Has it really been a year? It doesn’t seem possible that it’s been exactly 12 months since I began this “Cinderella Project” with Dressage Today and my $900 OTTB, Forrest, who arrived at the top of my driveway at 10pm, December 23, after 18 hours on the van.
Racing fit from his last race six weeks earlier, this handsome 3 year old came to me from Rerun Racehorse Rescue in Suffolk, Virginia, kindly made possible by Lisa Molloy and former owner/breeder, Andy Aaron. Not quite a blank slate, there was lots to undo from his brief career (a bit of body soreness, crushed heels and a mouth that was a mixture of rubber and lead). But he had been well cared for and loved, which was evident from his sweet and trusting nature. And each time I watched this first Thoroughbred I’ve ever owned during his “let down,” my jaw never failed to drop at his expressive trot and huge, uphill, canter. And, oh, yes, there were huge, playful, Superman leaps that would appear both on the longeline, and under saddle, in the months ahead!
My initial let-down plan was for three months, but because it took so long for Forrest to grow heel and develop healthy angles that wouldn’t stress the back of his leg, those three months lengthened to five months before I introduced him to the longe line for the first time.
And I did not place my foot into the stirrup iron for the very first ride (after introducing him to the mounting block) until the first week of July!
Ignoring the OTTB age demands of January 1st, Forrest celebrated his actual birthday in April and my rule of thumb is to ride 3 year olds three times a week, and 4 year olds, four times a week. So it’s quite staggering to me, really, the amount of balance, strength and progress this horse has made in only five months. His entire body has changed and this is why I have a love affair with dressage: the methodology works for each and every horse and improves them. Forrest is confirmed at Training Level (the right canter depart is now finally quite consistent) and is schooling a few First Level movements (leg yields, small bursts of lengthenings) comfortably. I also, just this past week, began to introduce him to a few steps of shoulder fore positioning at the walk.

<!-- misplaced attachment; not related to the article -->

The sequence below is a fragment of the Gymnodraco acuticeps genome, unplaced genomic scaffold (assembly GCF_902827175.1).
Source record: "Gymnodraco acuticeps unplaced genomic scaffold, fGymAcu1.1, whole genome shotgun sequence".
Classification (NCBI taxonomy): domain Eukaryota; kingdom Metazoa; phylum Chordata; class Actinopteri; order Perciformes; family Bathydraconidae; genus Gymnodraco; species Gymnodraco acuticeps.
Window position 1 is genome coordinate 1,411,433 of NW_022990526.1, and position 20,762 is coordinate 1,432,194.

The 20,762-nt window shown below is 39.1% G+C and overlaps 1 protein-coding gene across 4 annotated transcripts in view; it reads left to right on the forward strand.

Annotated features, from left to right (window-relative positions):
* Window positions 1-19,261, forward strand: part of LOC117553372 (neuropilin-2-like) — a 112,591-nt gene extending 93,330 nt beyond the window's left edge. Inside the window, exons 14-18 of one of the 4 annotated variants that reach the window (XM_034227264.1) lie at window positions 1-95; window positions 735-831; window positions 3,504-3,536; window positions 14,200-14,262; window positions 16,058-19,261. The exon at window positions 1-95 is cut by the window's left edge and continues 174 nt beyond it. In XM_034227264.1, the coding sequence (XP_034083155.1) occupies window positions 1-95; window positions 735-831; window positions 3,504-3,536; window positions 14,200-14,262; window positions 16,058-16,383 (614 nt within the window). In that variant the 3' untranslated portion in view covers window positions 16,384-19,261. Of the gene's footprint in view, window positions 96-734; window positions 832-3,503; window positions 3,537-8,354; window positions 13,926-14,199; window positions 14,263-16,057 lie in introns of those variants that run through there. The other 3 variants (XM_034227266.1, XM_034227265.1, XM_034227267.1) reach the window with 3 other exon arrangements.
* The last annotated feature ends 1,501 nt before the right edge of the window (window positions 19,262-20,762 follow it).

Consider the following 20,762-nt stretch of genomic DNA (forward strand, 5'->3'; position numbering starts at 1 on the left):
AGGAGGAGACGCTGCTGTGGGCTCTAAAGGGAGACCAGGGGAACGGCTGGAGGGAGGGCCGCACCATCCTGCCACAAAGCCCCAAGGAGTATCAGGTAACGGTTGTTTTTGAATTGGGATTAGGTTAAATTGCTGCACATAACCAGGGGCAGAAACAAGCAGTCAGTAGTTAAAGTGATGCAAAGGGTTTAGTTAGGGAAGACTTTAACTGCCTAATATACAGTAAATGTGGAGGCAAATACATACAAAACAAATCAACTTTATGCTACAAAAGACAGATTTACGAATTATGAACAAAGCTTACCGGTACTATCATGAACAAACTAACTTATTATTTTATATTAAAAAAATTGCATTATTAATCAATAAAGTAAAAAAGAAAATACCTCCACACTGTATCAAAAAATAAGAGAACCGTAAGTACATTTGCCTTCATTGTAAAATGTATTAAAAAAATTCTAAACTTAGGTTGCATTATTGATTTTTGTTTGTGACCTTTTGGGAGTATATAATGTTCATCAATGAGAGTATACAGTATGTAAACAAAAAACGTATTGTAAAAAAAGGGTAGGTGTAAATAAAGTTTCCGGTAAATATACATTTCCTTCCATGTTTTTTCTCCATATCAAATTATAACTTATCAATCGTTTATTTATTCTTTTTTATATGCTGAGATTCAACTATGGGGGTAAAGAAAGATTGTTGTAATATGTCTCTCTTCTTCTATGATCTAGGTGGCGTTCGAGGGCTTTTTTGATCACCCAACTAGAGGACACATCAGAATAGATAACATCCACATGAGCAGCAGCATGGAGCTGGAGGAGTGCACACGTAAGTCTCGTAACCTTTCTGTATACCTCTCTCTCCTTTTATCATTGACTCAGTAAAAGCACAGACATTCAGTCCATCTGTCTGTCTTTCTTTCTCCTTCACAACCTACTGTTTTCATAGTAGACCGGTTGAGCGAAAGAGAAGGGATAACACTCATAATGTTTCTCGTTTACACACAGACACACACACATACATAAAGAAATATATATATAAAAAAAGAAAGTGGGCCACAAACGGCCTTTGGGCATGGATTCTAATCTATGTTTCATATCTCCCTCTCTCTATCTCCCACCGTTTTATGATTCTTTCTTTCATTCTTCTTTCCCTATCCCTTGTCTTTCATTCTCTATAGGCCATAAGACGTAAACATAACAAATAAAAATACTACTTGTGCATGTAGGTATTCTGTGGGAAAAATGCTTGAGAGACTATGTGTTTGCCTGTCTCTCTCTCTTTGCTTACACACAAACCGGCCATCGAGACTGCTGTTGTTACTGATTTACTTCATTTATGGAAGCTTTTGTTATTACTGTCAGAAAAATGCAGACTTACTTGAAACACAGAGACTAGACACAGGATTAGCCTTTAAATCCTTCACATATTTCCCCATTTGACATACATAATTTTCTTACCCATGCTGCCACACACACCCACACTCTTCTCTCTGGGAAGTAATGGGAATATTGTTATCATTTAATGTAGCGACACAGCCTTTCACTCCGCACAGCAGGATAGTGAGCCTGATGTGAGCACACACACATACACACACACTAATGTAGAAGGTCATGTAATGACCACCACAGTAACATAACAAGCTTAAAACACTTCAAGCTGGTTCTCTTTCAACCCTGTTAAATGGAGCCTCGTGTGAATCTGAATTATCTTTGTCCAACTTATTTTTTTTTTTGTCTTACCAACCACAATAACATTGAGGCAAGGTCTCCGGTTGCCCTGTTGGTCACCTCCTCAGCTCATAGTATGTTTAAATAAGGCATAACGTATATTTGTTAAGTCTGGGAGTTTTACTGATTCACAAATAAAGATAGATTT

However, I am always mindful that there are those out there with their own Cinderella Projects that might read this with despair, feeling stuck or frustrated that their own, seeming, lack of progress, so please realize that for every gorgeous, fluid, balanced, moment I’ve had with Forrest, there have been some moments that damned near launched me out of the saddle.
What’s important for us all to remember is what I’ve quoted before: “You go faster by going slower.” None of our horses should have expiration dates when it comes to training. Squash down the desire to go to the dressage shows before our horses are truly confirmed. There is nothing more damaging than trying to rush a horse’s training because of some competition. There will always be another show; take your time, strive for an absence of tension in your daily work outs, keep returning to square one as often as necessary, and the rewards you will reap will be a correctly trained, strong, balanced, horse, regardless of level, that trusts you implicitly as a rider/trainer and is a pleasure to ride. That’s what we all witness each time we watch Charlotte Dujardin and Valegro. That’s what we can all achieve with our own horse.